Navalny Volunteer Sentenced to Two Years for Social Media Post

September 18, 2017

Today Alexey Mironov, a volunteer at Alexey Navalny’s local Chuvashia headquarters, has been sentenced to two years and three months in a prison colony.  His crime was reposting two memes on Russian social media site VKontakte which had been deleted long before the investigation began.

Valentina Dekhtarenko of the Open Russia Human Rights team has been closely following the case as it unfolded, and has produced this summary of events:

Last summer Alexey was fined for posting a picture on his personal social media page of Vladimir Putin alongside a swastika.  Alexey subsequently deleted the post, but the Chuvashia police has already obtained a screenshot.

A year later police raided Alexey’s apartment, and even his grandmother’s apartment, before bringing him before the FSB and informing him that he was to be prosecuted by article 282 (incitement of hatred) and 280 (extremist activity) of the Russian Criminal Code.  Both articles are obscure in their definitions and are commonly brought up by the authorities in order to prosecute citizens for expressing ‘undesirable’ opinions.  Before the trial Alexey was officially added to Russia terrorist list under the number 4564 and was forbidden from leaving the country.

Four witnesses came forward to testify against Alexey.  One of them was a member of the Russian Federal Penitentiary Service (what a coincidence), who supposedly came across the post by accident and decided to alert the FSB immediately.  Interestingly, he did not appear in court.  The second witness also accidentally came across the post and immediately made the same complaint as the first.  In court the second witness admitted to having connections to the FSB, and also that he has no idea what “VKontakte” is and does not even know how to turn on the internet.  The other two witnesses are actual FSB agents.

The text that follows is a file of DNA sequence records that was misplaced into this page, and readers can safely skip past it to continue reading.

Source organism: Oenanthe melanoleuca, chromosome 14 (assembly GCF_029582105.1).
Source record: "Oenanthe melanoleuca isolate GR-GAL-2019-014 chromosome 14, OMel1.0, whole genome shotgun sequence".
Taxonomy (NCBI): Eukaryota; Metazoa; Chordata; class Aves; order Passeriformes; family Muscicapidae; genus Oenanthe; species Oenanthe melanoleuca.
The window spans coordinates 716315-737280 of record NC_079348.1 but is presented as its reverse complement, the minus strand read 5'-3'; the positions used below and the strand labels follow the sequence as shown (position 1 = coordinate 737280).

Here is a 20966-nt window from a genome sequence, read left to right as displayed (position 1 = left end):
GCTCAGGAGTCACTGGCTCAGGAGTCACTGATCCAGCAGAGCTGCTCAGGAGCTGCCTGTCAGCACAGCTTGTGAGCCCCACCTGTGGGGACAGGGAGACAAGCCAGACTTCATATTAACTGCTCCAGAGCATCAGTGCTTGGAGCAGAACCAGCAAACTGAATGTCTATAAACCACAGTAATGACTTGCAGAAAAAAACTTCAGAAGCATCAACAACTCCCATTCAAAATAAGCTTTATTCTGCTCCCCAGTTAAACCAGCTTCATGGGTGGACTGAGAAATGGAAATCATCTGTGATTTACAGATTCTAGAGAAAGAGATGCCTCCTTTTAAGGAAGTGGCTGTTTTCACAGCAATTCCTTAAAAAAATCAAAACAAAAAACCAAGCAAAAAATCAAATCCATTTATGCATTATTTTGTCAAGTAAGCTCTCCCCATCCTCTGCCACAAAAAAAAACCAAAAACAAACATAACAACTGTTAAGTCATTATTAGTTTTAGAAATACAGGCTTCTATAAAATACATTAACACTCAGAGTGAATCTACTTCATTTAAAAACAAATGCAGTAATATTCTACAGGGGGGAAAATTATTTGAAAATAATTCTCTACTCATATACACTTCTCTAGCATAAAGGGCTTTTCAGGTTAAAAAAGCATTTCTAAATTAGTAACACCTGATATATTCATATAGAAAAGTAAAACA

The testimony signed by the witnesses mentioned that the phrase “I officially call for the violent overthrow of the government” is being interpreted as an active attempt.  This element helped the prosecution invoke article 280 for incitement of hatred, and 283 (extremism) was invoked thanks to linguistic expertise.  “Experts” found 40 different definitions of the word “Muslim” and chose 3 of them which conveniently fit the terms of the article.

So now, on the basis of unreliable and questionable witnesses, a young man has been sentenced to spend more than two years of his life in a Russian prison colony for no more than expressing his opinion on social media.  Whether you consider Mironov’s opinions to be ‘undesirable’ or not, locking someone up for expressing their opinion sets a dangerous precedent for the future of freedom of expression in Russia.

Open Russia, on the basis of generous public donations, managed to provide Alexey Mironov with a legal defence through the Open Russia Human Rights team, and provided constant informational and legal support.  To join the struggle against human rights abuses in Russia, please consider supporting the team here.

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